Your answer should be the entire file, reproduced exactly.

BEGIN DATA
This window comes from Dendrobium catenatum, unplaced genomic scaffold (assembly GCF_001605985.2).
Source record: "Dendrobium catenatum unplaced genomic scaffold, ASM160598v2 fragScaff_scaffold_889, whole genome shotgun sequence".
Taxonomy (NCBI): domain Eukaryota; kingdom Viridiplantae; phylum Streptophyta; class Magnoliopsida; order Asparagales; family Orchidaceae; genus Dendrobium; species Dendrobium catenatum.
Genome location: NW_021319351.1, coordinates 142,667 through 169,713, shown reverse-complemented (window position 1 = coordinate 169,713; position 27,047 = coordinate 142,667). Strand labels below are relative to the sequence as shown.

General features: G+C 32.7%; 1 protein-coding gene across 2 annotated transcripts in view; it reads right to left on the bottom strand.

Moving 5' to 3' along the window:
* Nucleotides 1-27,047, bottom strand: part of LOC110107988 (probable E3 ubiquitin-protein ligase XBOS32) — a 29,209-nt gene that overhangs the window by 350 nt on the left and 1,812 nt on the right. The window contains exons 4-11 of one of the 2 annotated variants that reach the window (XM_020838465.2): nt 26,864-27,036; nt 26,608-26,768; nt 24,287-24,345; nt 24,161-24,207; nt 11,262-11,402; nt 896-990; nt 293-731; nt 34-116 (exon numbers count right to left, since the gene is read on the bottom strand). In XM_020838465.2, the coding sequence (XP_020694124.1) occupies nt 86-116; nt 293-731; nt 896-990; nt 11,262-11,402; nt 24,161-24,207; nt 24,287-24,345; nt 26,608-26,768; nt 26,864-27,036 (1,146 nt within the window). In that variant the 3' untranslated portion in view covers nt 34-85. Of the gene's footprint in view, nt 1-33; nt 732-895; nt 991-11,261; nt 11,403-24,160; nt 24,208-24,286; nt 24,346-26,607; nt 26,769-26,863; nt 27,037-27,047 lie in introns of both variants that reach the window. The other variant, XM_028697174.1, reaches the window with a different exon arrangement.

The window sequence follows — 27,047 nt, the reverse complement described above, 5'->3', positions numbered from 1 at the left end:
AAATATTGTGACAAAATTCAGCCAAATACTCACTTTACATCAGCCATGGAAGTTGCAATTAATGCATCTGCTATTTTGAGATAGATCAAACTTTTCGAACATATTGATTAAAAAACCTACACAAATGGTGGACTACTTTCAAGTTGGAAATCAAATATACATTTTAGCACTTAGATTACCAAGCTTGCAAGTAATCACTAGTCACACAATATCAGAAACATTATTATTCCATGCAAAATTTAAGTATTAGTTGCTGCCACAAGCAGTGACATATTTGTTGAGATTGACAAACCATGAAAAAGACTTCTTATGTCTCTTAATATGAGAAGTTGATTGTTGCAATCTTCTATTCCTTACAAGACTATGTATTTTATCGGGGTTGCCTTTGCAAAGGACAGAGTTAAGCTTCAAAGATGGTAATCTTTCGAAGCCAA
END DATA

This window comes from Dendrobium catenatum, unplaced genomic scaffold (assembly GCF_001605985.2).
Source record: "Dendrobium catenatum unplaced genomic scaffold, ASM160598v2 fragScaff_scaffold_889, whole genome shotgun sequence".
Taxonomy (NCBI): domain Eukaryota; kingdom Viridiplantae; phylum Streptophyta; class Magnoliopsida; order Asparagales; family Orchidaceae; genus Dendrobium; species Dendrobium catenatum.
Genome location: NW_021319351.1, coordinates 142,667 through 169,713, shown reverse-complemented (window position 1 = coordinate 169,713; position 27,047 = coordinate 142,667). Strand labels below are relative to the sequence as shown.

General features: G+C 32.7%; 1 protein-coding gene across 2 annotated transcripts in view; it reads right to left on the bottom strand.

Moving 5' to 3' along the window:
* Nucleotides 1-27,047, bottom strand: part of LOC110107988 (probable E3 ubiquitin-protein ligase XBOS32) — a 29,209-nt gene that overhangs the window by 350 nt on the left and 1,812 nt on the right. The window contains exons 4-11 of one of the 2 annotated variants that reach the window (XM_020838465.2): nt 26,864-27,036; nt 26,608-26,768; nt 24,287-24,345; nt 24,161-24,207; nt 11,262-11,402; nt 896-990; nt 293-731; nt 34-116 (exon numbers count right to left, since the gene is read on the bottom strand). In XM_020838465.2, the coding sequence (XP_020694124.1) occupies nt 86-116; nt 293-731; nt 896-990; nt 11,262-11,402; nt 24,161-24,207; nt 24,287-24,345; nt 26,608-26,768; nt 26,864-27,036 (1,146 nt within the window). In that variant the 3' untranslated portion in view covers nt 34-85. Of the gene's footprint in view, nt 1-33; nt 732-895; nt 991-11,261; nt 11,403-24,160; nt 24,208-24,286; nt 24,346-26,607; nt 26,769-26,863; nt 27,037-27,047 lie in introns of both variants that reach the window. The other variant, XM_028697174.1, reaches the window with a different exon arrangement.

The window sequence follows — 27,047 nt, the reverse complement described above, 5'->3', positions numbered from 1 at the left end:
AAATATTGTGACAAAATTCAGCCAAATACTCACTTTACATCAGCCATGGAAGTTGCAATTAATGCATCTGCTATTTTGAGATAGATCAAACTTTTCGAACATATTGATTAAAAAACCTACACAAATGGTGGACTACTTTCAAGTTGGAAATCAAATATACATTTTAGCACTTAGATTACCAAGCTTGCAAGTAATCACTAGTCACACAATATCAGAAACATTATTATTCCATGCAAAATTTAAGTATTAGTTGCTGCCACAAGCAGTGACATATTTGTTGAGATTGACAAACCATGAAAAAGACTTCTTATGTCTCTTAATATGAGAAGTTGATTGTTGCAATCTTCTATTCCTTACAAGACTATGTATTTTATCGGGGTTGCCTTTGCAAAGGACAGAGTTAAGCTTCAAAGATGGTAATCTTTCGAAGCCAA